When a Connecticut couple divorces with minor children, a major part of the divorce proceedings will consist of making appropriate provisions for the children's wellbeing. As part of the divorce, a parental responsibility plan will form part of the final divorce order.
When both parents agree on the contents of the plan, they can submit it to the court for approval. Judges will usually approve plans unless they decide a provision would not be in the best interests of the children. In such a case, they may modify the plan.
Contents of the plan
According to Connecticut law, a parental responsibility plan must address several important issues. The plan must set forth in detail where the children will reside and how the parents intend to allocate decision-making authority in matters such as education, health care and other relevant situations. The plan should also have provisions detailing how the parents will communicate with one another and resolve conflicts that may arise. The plan should also state what happens if parents need to change visitation arrangements or if one parent stops complying with the plan.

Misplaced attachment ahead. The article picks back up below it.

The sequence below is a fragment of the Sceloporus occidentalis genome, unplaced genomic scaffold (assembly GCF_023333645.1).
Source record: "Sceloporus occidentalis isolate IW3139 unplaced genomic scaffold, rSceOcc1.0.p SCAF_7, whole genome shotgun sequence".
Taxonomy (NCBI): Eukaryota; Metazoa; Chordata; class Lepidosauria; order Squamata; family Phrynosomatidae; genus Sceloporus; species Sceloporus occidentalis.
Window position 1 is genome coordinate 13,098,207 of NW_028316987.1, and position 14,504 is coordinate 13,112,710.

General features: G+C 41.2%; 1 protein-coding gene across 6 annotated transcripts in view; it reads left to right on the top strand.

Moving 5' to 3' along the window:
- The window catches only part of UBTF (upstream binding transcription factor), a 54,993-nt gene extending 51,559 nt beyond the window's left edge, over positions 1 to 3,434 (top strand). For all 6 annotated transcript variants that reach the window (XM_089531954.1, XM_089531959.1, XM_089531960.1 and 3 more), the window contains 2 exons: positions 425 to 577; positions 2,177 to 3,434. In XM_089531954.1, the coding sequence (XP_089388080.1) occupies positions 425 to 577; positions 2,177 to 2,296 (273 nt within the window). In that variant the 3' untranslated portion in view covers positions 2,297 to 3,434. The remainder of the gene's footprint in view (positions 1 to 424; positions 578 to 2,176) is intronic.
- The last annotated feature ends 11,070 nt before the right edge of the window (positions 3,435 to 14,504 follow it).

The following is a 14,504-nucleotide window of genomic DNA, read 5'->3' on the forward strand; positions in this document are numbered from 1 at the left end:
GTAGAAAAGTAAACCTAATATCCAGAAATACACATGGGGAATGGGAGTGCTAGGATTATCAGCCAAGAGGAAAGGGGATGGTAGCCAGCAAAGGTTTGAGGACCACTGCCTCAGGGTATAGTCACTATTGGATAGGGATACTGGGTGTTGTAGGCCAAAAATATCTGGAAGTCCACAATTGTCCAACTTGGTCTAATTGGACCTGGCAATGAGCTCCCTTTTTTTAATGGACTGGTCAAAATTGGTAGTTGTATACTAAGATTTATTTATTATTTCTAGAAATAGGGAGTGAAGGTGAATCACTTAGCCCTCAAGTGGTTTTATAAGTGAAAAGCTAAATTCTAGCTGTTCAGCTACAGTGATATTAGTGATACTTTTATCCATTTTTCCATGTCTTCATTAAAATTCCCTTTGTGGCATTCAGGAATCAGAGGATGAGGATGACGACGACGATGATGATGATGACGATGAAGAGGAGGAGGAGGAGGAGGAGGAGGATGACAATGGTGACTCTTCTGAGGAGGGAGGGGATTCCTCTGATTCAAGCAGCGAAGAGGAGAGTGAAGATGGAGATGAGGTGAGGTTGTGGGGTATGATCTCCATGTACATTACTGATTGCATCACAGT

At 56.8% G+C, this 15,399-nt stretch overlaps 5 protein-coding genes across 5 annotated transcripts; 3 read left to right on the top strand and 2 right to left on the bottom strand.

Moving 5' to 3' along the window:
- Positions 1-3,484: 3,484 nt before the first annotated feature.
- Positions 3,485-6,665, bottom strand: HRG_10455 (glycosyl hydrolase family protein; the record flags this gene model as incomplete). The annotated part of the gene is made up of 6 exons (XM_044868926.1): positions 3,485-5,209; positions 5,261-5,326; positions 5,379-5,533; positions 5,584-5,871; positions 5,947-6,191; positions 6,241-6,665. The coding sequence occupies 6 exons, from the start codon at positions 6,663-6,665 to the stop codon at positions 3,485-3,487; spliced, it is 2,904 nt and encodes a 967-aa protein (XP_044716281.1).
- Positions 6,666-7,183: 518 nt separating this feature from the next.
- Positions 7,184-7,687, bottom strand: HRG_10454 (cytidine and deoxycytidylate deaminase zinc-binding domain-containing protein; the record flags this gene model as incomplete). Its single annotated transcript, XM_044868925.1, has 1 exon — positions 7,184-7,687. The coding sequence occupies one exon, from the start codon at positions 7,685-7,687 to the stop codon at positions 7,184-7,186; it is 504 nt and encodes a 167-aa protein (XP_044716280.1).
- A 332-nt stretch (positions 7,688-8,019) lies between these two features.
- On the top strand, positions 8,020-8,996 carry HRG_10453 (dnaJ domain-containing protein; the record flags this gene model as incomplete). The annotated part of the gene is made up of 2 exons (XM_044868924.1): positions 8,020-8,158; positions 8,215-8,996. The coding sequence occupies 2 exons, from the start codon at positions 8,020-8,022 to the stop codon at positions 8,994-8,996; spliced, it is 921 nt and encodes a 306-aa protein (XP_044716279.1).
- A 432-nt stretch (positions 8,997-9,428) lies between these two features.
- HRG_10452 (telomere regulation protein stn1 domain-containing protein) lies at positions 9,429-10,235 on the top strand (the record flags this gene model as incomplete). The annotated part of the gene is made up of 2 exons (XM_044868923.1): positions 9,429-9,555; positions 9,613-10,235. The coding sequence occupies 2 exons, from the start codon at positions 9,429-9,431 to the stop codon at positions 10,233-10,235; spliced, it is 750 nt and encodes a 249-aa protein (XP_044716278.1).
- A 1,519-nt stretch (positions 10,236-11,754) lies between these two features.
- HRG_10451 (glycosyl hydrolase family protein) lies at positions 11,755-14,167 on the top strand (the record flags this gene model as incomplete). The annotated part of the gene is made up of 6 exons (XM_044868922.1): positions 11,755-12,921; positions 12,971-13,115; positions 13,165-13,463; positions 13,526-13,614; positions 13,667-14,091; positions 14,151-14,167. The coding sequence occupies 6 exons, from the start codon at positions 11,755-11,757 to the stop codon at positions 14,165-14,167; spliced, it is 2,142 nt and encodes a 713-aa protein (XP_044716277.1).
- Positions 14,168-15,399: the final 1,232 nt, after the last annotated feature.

The court's role
If the parents are not able to agree on the provisions of the plan, the court will step in. Preliminarily, the court may order a custody study to learn more about the family's circumstances and determine what the children's best interests would be. Sometimes, the court also appoints a guardian ad litem to represent the children.
Factors affecting the best interests of the children
When deciding on a plan or considering a submitted plan for approval, courts typically look at several factors that influence the children's wellbeing. These include the wishes of the parents and the children themselves. Other relevant factors include the children's schooling, established schedules, social life and medical needs. Courts also look at factors that can affect a parent's ability to provide proper physical and emotional care, such as involvement in the child's life, history of substance abuse or health conditions. Attempts to alienate the children from the other parent or to manipulate the system in one's favor can count heavily against a parent.